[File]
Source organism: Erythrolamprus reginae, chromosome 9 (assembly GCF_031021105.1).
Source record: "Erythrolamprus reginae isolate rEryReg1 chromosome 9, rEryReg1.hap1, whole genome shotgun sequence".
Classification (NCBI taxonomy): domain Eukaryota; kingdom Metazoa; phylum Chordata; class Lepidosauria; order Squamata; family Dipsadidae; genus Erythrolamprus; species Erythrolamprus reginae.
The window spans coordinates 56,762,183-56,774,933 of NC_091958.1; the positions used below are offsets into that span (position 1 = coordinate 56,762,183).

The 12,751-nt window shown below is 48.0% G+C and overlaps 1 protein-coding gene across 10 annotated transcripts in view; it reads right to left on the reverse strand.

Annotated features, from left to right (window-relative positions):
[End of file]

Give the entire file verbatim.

Source organism: Erythrolamprus reginae, chromosome 9 (assembly GCF_031021105.1).
Source record: "Erythrolamprus reginae isolate rEryReg1 chromosome 9, rEryReg1.hap1, whole genome shotgun sequence".
Classification (NCBI taxonomy): domain Eukaryota; kingdom Metazoa; phylum Chordata; class Lepidosauria; order Squamata; family Dipsadidae; genus Erythrolamprus; species Erythrolamprus reginae.
The window spans coordinates 56,762,183-56,774,933 of NC_091958.1; the positions used below are offsets into that span (position 1 = coordinate 56,762,183).

The 12,751-nt window shown below is 48.0% G+C and overlaps 1 protein-coding gene across 10 annotated transcripts in view; it reads right to left on the reverse strand.

Annotated features, from left to right (window-relative positions):